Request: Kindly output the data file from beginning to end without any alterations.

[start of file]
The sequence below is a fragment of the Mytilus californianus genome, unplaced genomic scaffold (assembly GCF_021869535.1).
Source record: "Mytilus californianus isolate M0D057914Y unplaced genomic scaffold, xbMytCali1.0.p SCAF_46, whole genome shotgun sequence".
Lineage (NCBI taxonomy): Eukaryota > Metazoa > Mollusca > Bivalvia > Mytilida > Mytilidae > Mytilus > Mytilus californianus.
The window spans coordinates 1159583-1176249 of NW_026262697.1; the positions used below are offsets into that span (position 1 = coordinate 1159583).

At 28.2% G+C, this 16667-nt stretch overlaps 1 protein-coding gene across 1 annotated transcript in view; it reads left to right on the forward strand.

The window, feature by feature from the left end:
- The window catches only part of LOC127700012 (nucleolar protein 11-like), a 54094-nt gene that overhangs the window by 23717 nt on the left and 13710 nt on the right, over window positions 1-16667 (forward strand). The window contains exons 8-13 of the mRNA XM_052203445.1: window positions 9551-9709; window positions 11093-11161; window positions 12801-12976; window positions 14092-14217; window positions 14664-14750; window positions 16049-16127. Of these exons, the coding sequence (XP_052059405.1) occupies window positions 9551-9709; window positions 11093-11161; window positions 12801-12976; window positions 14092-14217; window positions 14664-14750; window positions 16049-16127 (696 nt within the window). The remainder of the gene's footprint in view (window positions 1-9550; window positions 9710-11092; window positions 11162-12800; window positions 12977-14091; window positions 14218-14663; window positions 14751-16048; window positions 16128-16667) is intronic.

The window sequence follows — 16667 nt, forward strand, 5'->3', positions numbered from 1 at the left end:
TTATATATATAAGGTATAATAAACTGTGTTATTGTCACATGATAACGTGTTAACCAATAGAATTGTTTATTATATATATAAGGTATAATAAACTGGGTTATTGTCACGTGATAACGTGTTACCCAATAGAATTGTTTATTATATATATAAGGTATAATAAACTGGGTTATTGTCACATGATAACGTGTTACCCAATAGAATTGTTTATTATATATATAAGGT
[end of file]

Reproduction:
The sequence below is a fragment of the Mytilus californianus genome, unplaced genomic scaffold (assembly GCF_021869535.1).
Source record: "Mytilus californianus isolate M0D057914Y unplaced genomic scaffold, xbMytCali1.0.p SCAF_46, whole genome shotgun sequence".
Lineage (NCBI taxonomy): Eukaryota > Metazoa > Mollusca > Bivalvia > Mytilida > Mytilidae > Mytilus > Mytilus californianus.
The window spans coordinates 1159583-1176249 of NW_026262697.1; the positions used below are offsets into that span (position 1 = coordinate 1159583).

At 28.2% G+C, this 16667-nt stretch overlaps 1 protein-coding gene across 1 annotated transcript in view; it reads left to right on the forward strand.

The window, feature by feature from the left end:
- The window catches only part of LOC127700012 (nucleolar protein 11-like), a 54094-nt gene that overhangs the window by 23717 nt on the left and 13710 nt on the right, over window positions 1-16667 (forward strand). The window contains exons 8-13 of the mRNA XM_052203445.1: window positions 9551-9709; window positions 11093-11161; window positions 12801-12976; window positions 14092-14217; window positions 14664-14750; window positions 16049-16127. Of these exons, the coding sequence (XP_052059405.1) occupies window positions 9551-9709; window positions 11093-11161; window positions 12801-12976; window positions 14092-14217; window positions 14664-14750; window positions 16049-16127 (696 nt within the window). The remainder of the gene's footprint in view (window positions 1-9550; window positions 9710-11092; window positions 11162-12800; window positions 12977-14091; window positions 14218-14663; window positions 14751-16048; window positions 16128-16667) is intronic.

The window sequence follows — 16667 nt, forward strand, 5'->3', positions numbered from 1 at the left end:
TTATATATATAAGGTATAATAAACTGTGTTATTGTCACATGATAACGTGTTAACCAATAGAATTGTTTATTATATATATAAGGTATAATAAACTGGGTTATTGTCACGTGATAACGTGTTACCCAATAGAATTGTTTATTATATATATAAGGTATAATAAACTGGGTTATTGTCACATGATAACGTGTTACCCAATAGAATTGTTTATTATATATATAAGGT